Singapore implicated

Adani Ports’ sale of its Myanmar business is being done through the transfer of shares of its Singapore subsidiary, Coastal International Terminals Pte Ltd, suggesting that the Singapore government is continuing to allow business that benefits the Myanmar military and its conglomerates to operate in the country and use its banks.  

The Singapore government should urgently impose sanctions on the Myanmar military junta and its conglomerates, and end the use of its territory for Myanmar military-linked businesses, including APSEZ.

Other Adani Group business with the Myanmar junta

While planning its exit, Adani also attempted to expand its business with the illegitimate military junta.

According to a leaked letter from Adani Power Limited, in October 2021, the company submitted an expression of interest to junta natural resources minister Khin Maung Yi to import coal from Sagaing Region to India and cooperate with the junta in coal mining, supported by the privately owned business, Horizon Myanmar Company Limited. The expression of interest requests coordinates of coal mines in the Sagaing Region, information on the capacity and life of the mines, coal quality and current status.

Adani Power’s expression of interest was sent five months after Khin Maung Yi was sanctioned by the US government. It was copied to Sunil Seth, a director of Adani Yangon International Terminal Company Limited, whose name the company’s Myanmar Investment Commission permit is in.

The junta maintains a grip on the coal mining sector through Mining Enterprise No. 1, a government agency which it illegally controls. Mining Enterprise No. 1 regulates coal mining and acts as both a state revenue collector and commercial partner in mines, ensuring the junta gets lucrative tax and royalty payments, as well as a vast share of profits.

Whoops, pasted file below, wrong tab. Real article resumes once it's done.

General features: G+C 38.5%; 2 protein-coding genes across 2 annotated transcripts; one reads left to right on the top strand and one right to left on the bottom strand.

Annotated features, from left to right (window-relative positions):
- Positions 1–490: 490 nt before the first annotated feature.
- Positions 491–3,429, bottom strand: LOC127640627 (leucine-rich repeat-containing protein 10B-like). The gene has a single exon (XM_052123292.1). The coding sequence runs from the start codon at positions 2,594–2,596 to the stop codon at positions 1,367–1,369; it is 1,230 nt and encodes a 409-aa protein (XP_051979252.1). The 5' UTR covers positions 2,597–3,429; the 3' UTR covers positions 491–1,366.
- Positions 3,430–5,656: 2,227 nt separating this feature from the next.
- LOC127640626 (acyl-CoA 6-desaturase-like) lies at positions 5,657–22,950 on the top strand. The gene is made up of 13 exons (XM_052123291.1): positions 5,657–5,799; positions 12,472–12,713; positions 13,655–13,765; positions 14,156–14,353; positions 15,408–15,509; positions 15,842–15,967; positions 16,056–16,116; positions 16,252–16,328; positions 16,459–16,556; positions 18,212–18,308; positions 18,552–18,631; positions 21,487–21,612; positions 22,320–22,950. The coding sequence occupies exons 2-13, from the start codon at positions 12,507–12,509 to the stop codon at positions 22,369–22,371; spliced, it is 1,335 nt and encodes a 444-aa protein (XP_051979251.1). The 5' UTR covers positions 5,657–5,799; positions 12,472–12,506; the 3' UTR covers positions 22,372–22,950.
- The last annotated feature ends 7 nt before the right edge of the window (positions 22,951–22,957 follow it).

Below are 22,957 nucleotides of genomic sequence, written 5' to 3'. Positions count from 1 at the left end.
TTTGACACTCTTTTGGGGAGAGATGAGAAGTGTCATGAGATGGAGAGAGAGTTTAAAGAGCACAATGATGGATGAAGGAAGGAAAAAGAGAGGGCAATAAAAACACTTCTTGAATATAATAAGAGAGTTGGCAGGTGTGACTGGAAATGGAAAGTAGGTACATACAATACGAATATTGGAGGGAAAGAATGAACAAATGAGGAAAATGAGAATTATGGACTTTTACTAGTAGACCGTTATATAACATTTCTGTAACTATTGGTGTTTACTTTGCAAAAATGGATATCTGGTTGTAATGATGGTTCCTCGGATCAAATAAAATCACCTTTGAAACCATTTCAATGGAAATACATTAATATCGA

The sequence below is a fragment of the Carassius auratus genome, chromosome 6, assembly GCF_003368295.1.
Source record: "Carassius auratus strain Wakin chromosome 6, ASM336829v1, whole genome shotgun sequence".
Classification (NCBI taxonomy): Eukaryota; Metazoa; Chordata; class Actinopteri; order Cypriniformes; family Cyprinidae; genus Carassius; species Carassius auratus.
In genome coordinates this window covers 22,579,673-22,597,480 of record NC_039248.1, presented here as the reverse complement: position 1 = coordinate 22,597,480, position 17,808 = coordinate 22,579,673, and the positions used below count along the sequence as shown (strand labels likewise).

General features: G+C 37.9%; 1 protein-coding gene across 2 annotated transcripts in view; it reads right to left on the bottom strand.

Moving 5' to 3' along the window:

At the time of Adani Power’s expression of interest, the junta was waging indiscriminate attacks in Sagaing Region, which amount to war crimes and crimes against humanity. The junta has relentlessly continued its attacks across Sagaing. An April 11, 2023 junta air strike on a public event killed more 100 people, including children.  

Adani Power did not respond to questions from Justice For Myanmar regarding the expression of interest and the current status of their business with the military junta. The company told ABC that it has no current business in Myanmar. A representative of Horizon Myanmar Company Limited told ABC that the junta rejected Adani Power's expression of interest.

The same document revealed that Adani Transmission Limited was negotiating with the junta’s electricity ministry for the trade in electricity between India and Myanmar.